I don’t know what career advice is like now in schools, but all I remember from mine was not helpful in the slightest. Can advising about the possible careers and the skills needed for them be useful? Absolutely. But not everyone has the same opportunity to explore such topics.
I remember at school being given a test where you choose answers about what you like to do, such as working inside or outside, or working in a team or on my own. These sorts of questions are a staple of many online quizzes and tests we can find on the internet these days which are supposed to gain insight into what we want to do. I’m sure some are great, but the one I took at school was not helpful as my ideal job was a ‘cloakroom attendant’.
Not I’m sure being a cloakroom attendant is a perfectly good job, but it wasn’t what I expected to be told. I have no idea exactly how many job roles could have been picked from all the answer combination, but surely some were roles such as ‘nurse’, ‘secretary’ ‘estate agent’ etc. Although, maybe it was to show how many different roles there are in the world as this was something I hadn’t even thought of! However, for a careers aid, it wasn’t good because looking back it gave me no insight into why that had been chosen and it seemed like a random choice.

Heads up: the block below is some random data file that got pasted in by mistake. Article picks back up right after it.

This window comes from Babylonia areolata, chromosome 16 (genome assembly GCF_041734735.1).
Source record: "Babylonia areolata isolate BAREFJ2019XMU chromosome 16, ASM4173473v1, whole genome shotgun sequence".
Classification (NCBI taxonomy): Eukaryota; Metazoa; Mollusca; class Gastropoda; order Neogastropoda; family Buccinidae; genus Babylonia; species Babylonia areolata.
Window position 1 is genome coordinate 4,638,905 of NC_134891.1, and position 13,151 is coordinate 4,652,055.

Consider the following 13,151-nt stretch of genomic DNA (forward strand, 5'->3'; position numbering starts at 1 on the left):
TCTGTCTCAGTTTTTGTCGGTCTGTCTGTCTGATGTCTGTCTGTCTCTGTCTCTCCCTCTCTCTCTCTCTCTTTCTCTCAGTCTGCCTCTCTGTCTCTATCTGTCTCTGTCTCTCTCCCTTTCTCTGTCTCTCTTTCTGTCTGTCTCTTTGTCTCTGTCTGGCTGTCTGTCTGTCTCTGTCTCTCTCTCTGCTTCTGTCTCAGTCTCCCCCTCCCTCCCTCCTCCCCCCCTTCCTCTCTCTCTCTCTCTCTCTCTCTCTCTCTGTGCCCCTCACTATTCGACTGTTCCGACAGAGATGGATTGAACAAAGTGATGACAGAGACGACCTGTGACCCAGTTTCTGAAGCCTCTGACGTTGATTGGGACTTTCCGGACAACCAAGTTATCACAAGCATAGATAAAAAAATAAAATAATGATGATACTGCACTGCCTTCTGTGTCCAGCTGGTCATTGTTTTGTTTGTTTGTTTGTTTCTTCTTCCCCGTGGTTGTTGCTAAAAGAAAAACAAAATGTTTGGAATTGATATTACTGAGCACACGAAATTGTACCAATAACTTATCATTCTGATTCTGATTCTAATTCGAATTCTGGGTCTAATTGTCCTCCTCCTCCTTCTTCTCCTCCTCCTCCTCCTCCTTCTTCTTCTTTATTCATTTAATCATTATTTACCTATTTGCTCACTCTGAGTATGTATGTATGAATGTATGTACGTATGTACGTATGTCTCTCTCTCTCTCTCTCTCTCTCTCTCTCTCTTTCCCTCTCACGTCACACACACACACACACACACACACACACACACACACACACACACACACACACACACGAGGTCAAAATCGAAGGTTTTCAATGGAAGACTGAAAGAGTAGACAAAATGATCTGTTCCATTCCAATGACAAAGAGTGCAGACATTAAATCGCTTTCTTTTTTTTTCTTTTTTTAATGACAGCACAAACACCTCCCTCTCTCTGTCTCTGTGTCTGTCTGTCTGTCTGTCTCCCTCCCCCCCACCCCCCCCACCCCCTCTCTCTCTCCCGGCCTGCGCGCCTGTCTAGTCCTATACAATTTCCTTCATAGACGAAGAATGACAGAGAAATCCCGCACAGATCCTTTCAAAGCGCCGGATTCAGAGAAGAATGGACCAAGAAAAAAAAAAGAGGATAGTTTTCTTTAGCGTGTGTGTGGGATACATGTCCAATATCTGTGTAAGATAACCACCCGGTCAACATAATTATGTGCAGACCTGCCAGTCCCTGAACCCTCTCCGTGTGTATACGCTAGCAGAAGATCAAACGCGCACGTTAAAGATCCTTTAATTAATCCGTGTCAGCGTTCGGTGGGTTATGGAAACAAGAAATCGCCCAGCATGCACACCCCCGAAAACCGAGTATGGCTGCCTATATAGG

Like I say, I’m not sure how much focus is spent in schools now looking at careers, but I really hope it’s better than when I was there. Some children know what they want to do in life from an early age – maybe they want to be an actor, a teacher, or a doctor because that it what their parents do, or maybe they just know their vocation early on, such as being a police officer. That is great, because they can ask for specific career advice and read up on what steps they need to take to be in their dream role. For people who don’t, however, they need career advice and help to work out exactly what they want to do.
I think there is only so much of our own reading we can do into a subject area. Afterall, if we could all learn individually with no outside help, there wouldn’t be schools, colleges or universities! The same could be said for career advice. I also think it’s not all about job roles, it’s also about working out what a person wants to do or be. Tapping into that is probably the biggest challenge, but once completed, it can be the most rewarding. Sometimes potential isn’t realised until it is really looked into and found.
Career advice, therefore, is not just about what role someone may be suited to based on answering questions, it can also be a process of self-realisation in terms of what we really want to do or become. It can be a struggle to realise what that is, but the positives can be felt for a lifetime.
Do you agree with my views on career advice? What’s your experience with it? Let me know in the comments below.